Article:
The South African doctor who first brought attention to COVID’s Omicron variant is telling people not to panic. At least not yet.
Omicron Variant Emerged In South Africa
Last November, Dr. Angelique Coetzee, chair of the South African Medical Association, alerted the country’s vaccine advisory committee of her findings.
She observed that multiple COVID-19 patients reported experiencing significant fatigue. Dr. Coetzee said that her 30 patients tested positive for COVID-19, but showed unfamiliar symptoms.
“What brought them to the surgery was this extreme tiredness,” she said. Apparently, Coetzee discovered the first patients of the COVID’s emerging Omicron variant.
Thankfully, the new variant eventually showed only mild symptoms. Coetzee’s patients fully recovered without hospitalization.
Coetzee believed these symptoms appeared mild. “Looking at the mildness of the symptoms that we are seeing, currently there is no reason for panicking as we don’t see severely ill patients,” Coetzee said. However, she did express concern for the elderly, especially the vaccinated.
Omicron Showing Mild Symptoms So Far
Coetzee said that the variant seemed to originate with the 40-and-under group. She also said that the most predominant clinical complaint consisted of severe fatigue lasting for one or two.
Other minor symptoms also include headaches and body pain. In fact, Dr. Coetzee said that one very young patient reported high pulse rates and fever. However, the patient recovered within two days.
“What we are seeing clinically in South Africa … is extremely mild. For us, (they’re) mild cases. We haven’t admitted anyone. I spoke to other colleagues of mine, same picture,” Coetzee said.
The media asked Coetzee if the US, UK, and Europe are panicking unnecessarily. The doctor said that these countries might already have the Omicron variant in their area.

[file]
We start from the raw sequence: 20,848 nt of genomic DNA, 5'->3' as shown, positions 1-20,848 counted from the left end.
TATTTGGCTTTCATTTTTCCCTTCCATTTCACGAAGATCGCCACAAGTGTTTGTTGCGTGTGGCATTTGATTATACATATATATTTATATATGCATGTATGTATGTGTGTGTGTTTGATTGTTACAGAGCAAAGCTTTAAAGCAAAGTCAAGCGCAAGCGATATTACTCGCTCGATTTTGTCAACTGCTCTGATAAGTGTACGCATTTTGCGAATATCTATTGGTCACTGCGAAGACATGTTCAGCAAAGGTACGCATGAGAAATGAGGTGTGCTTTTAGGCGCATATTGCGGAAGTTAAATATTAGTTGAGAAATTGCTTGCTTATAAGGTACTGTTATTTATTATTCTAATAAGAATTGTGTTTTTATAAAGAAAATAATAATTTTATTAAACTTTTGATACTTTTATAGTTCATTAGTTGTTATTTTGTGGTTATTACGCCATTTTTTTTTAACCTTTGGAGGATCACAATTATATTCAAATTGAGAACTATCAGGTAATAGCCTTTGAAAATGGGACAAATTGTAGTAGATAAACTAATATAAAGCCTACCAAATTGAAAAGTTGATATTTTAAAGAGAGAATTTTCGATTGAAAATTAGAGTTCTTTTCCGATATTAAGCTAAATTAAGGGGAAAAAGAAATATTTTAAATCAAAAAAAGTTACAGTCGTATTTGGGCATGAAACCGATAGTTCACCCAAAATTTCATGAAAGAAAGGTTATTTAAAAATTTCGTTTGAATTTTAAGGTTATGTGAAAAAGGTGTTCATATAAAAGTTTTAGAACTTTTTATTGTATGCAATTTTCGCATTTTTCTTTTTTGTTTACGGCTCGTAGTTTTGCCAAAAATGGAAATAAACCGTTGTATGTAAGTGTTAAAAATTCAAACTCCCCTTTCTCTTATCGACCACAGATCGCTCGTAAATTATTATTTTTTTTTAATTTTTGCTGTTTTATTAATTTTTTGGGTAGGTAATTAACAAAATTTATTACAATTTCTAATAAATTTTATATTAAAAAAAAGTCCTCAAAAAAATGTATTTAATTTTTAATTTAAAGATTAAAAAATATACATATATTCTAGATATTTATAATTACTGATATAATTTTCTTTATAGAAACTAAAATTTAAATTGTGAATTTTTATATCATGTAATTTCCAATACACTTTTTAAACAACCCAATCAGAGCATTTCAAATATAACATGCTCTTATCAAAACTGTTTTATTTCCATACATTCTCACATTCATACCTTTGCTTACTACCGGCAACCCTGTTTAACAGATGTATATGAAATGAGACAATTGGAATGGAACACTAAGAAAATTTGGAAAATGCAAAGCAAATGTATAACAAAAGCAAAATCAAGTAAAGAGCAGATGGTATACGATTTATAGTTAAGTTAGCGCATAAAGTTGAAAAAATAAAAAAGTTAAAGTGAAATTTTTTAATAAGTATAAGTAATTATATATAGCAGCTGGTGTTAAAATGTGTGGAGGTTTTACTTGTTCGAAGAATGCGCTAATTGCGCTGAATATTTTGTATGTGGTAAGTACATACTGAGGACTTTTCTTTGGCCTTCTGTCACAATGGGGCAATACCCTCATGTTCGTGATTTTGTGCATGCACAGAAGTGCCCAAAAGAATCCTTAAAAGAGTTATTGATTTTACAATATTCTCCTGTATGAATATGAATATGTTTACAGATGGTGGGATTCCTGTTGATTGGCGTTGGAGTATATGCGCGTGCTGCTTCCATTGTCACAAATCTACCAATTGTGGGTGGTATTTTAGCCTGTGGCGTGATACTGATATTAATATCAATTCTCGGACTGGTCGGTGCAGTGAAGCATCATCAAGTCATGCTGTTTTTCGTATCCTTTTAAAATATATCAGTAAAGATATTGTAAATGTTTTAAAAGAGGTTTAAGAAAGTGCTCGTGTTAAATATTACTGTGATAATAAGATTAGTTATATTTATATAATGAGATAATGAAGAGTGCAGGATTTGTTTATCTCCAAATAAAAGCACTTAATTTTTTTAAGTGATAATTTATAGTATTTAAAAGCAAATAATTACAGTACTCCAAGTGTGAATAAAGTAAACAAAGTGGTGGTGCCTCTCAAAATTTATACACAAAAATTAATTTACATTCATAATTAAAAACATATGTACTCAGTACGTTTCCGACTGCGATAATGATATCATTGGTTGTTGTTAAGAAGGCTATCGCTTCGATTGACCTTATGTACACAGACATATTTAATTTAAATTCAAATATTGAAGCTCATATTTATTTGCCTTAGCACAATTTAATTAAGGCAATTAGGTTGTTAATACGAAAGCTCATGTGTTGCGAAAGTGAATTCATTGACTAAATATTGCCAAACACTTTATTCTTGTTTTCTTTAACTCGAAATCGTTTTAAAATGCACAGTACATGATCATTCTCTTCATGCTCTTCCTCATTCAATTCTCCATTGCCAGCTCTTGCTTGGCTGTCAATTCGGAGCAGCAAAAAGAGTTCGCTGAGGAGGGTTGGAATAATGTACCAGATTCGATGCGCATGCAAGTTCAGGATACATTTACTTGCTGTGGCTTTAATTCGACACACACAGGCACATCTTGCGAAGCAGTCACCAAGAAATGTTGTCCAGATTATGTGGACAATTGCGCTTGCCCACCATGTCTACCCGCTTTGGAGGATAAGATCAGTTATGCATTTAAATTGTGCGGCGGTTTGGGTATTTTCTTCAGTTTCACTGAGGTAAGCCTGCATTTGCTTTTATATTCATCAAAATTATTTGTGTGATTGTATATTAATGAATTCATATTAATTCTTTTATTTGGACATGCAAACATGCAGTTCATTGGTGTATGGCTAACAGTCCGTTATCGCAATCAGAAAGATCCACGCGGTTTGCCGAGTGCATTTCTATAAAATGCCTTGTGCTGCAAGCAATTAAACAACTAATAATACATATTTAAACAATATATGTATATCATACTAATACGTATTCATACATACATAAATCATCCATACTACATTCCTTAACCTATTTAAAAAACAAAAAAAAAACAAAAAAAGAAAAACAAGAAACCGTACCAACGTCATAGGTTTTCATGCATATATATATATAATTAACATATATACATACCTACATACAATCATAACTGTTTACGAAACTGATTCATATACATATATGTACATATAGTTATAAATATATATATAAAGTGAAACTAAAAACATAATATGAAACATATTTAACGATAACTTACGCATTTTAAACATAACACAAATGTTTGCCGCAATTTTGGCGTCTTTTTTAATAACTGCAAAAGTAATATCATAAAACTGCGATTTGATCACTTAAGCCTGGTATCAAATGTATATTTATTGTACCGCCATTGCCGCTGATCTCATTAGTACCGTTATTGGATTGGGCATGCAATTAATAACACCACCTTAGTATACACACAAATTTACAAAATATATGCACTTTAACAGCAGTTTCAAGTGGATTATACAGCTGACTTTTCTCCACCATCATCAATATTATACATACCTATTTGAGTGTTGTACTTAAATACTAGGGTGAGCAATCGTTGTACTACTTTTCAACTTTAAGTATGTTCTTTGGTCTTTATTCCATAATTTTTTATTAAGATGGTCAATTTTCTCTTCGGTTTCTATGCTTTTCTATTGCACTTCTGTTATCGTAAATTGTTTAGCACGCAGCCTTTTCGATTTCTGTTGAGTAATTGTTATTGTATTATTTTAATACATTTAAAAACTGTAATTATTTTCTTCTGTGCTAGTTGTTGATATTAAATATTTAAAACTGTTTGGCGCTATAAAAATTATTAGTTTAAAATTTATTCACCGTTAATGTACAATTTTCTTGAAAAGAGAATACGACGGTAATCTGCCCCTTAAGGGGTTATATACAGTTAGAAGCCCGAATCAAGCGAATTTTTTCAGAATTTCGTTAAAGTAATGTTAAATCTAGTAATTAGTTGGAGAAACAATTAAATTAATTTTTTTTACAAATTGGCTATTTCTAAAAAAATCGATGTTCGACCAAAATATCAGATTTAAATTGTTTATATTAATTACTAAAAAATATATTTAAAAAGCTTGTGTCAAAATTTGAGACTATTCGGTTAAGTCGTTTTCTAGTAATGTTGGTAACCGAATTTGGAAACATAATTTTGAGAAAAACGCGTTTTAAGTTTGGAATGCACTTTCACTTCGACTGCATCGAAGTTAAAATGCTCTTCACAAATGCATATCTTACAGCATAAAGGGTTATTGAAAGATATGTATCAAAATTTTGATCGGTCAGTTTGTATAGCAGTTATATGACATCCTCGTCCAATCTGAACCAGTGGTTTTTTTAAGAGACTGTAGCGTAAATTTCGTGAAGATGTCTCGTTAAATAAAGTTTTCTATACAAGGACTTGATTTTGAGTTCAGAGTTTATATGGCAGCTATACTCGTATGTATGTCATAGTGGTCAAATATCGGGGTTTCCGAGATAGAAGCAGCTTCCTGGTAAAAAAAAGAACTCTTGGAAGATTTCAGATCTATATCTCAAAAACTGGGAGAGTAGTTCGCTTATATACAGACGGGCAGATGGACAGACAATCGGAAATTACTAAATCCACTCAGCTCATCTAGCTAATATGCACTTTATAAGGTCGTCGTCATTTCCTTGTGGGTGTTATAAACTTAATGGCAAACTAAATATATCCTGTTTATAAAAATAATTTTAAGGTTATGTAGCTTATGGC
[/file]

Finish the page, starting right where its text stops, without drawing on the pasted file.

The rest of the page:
So the answer if they're panicking, she said “I would say yes, at this stage, I would say definitely. Two weeks from now, maybe we will say something different.”
Omicron Strain is a ‘Variant of Concern’
Additionally, the World Health Organization designated Omicron, formally known as variant B.1.1.529, as a variant of concern. This brought a round of interest from governments and pharmaceutical companies.
Pfizer/BioNTech and Moderna are now looking into developing variant-targeted booster shots. A BioNTech spokesperson said that they’ll need time to develop one though.
“In the event that vaccine-escape variant emerges, Pfizer and BioNTech expect to be able to develop and produce a tailor-made vaccine against that variant in approximately 100 days, subject to regulatory approval,” the spokesperson said.
Meanwhile, White House medical adviser Dr. Anthony Fauci spoke about Omicron over the weekend. “So the critical questions now are: Do the antibodies block this well? And what is the seriousness of the disease?
So there are enough people right now in South Africa that our South African colleagues are following to determine is this highly transmissible, but doesn’t really give a severe disease, or does it really give the same kind of severity that we’ve seen with Delta and other variants?
All of these are gaps in our knowledge that we are all over and going to find them out pretty quickly.”
Watch the 9 News Australia video reporting that Omicron COVID-19 symptoms ‘unusual but mild,' according to South African expert:
Should countries start worrying about the Omicron variant? Would you rather overprepare for this one, or just how things develop before taking a plan of action?
Let us know what you think about the Omicron strain. Share your comments below.
- Judge Grants Preliminary Injunction vs. California Gun Show Ban
- Migrants Arrested by Border Patrol in Texas in 2 Years Exceeds Houston Population
- Maine Shooting: At Least 18 Dead, 13 Injured
- NY Judge Fines Trump $10,000 for Violating Gag Order
- Defense Department Admits Sending Back Weapons Taken from Israel to Send to Ukraine